Landmark High Court case begins over alleged abuses by UK-based mining company in Sierra Leone
- British Judge to travel to Sierra Leone to hear evidence
- Allegations against British based mining company include complicity in the killing of a protestor, rape, assault and false imprisonment
Source: Leigh Day
A six week hearing will begin on Monday 29 January in the High Court against iron ore producer Tonkolili Iron Ore Ltd, which was previously headquartered in the UK, following allegations of human rights abuses against workers and villagers living near one of its mines in Sierra Leone.
It is believed to be the first time a UK High Court hearing will travel to an overseas country in which the human rights abuses are alleged to have taken place by a UK-based company. The judge, Mr Justice Turner, and the legal teams from both sides, will travel to Sierra Leone so that evidence can be taken by the judge from the witnesses in person, over a two week period as part of the hearing.
142 claimants from Sierra Leone have taken the legal action against Tonkolili Iron Ore Ltd (formerly a subsidiary of African Minerals Ltd) over claims the company was complicit in the activities by the police of false imprisonment, assault and rape during two incidents in 2010 and 2012.
Allegations will also be heard against the company in relation to its role in the fatal shooting by police of a 24-year-old female, whose uncle is one of the claimants, during a protest over working conditions and pay during the 2012 incident.
Leigh Day, the law firm representing the claimants, allege that the abuses occurred as a number of villages were taken over, and hundreds of families relocated, to allow African Minerals Limited to expand its operations.
According to Human Rights Watch, hundreds of families were evicted from their land to make way for the mine near Bumbuna town in the north of Sierra Leone, with minimal consultation with villagers.
Tonkolili Iron Ore Ltd denies liability for the incidents. The company claims that it has no vicarious responsibility for the actions of the police.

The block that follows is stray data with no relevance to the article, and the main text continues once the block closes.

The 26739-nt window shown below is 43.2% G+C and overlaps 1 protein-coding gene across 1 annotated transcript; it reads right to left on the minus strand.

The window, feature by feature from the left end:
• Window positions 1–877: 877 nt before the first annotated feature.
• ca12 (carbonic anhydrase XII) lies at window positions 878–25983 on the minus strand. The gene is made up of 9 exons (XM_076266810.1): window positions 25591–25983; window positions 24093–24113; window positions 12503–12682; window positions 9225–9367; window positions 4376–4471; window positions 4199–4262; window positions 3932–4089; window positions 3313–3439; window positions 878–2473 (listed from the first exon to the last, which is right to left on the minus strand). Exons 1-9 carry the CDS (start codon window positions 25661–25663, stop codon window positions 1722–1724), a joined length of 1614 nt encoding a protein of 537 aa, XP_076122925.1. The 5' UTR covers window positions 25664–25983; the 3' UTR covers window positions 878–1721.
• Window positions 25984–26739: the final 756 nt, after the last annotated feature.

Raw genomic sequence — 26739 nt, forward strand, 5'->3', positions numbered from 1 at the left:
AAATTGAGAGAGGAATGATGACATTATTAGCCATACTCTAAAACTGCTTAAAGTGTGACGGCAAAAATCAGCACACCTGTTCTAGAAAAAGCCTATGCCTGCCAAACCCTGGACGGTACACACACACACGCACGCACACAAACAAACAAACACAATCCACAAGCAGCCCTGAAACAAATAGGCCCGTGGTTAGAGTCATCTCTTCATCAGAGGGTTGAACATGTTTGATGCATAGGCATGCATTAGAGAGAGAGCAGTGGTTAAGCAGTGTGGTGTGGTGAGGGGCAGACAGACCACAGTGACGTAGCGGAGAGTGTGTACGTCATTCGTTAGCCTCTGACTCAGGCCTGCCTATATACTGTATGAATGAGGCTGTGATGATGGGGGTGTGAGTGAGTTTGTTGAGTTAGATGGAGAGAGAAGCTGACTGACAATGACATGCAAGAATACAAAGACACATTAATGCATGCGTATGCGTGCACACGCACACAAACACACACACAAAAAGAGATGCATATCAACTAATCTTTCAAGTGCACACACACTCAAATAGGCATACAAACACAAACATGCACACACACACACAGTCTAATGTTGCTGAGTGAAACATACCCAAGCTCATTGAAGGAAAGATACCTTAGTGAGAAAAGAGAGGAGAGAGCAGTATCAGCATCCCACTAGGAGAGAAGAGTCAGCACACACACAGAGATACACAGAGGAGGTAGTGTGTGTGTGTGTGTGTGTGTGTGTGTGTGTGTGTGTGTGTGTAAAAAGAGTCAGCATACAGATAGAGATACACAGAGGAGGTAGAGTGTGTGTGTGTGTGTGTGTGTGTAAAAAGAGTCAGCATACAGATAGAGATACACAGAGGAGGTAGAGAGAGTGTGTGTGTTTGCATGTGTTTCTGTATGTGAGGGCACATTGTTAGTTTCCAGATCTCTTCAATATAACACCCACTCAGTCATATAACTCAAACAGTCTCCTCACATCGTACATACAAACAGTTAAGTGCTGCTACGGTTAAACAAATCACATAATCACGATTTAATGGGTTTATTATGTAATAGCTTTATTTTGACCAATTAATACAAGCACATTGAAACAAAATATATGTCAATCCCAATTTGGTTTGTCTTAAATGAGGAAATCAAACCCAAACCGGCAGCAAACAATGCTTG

One of the claimants alleges she was beaten, raped and miscarried as a result of violence by the police in 2010.
In her witness statement to the court, the 25-year-old woman states: “I remember seeing big AML trucks coming to work on our farms. They didn’t speak to anyone. We had already planted our produce and we gathered as a community and started grumbling. We were saying, how can these people come and work in our farms without saying something to us,”
Witness evidence alleges that villagers who had set up a roadblock, to stop the company destroying their farms and their livelihoods, were faced with police who opened fire on them.
She claims she was flogged by the police before being taken to the Tonkolili Iron Ore camp, she was two months pregnant at the time and lost her baby.
“We all wanted to stop AML from destroying our farmland so I was guilty just because I lived in the village,” she said.
Astrid Perry, a lawyer in the international claims team at Leigh Day who is representing the villagers, said: “We are pleased that the High Court will finally hear evidence from our clients both in this country and in Sierra Leone.
“Prior to bringing their claim, our clients believed that they had no rights and that the alleged abuse they suffered was just a part of their life and to be accepted.
“This case demonstrates that those companies headquartered in the UK that operate abroad in rural and isolated environments can be held to account when their operations face serious allegations of human rights abuses”.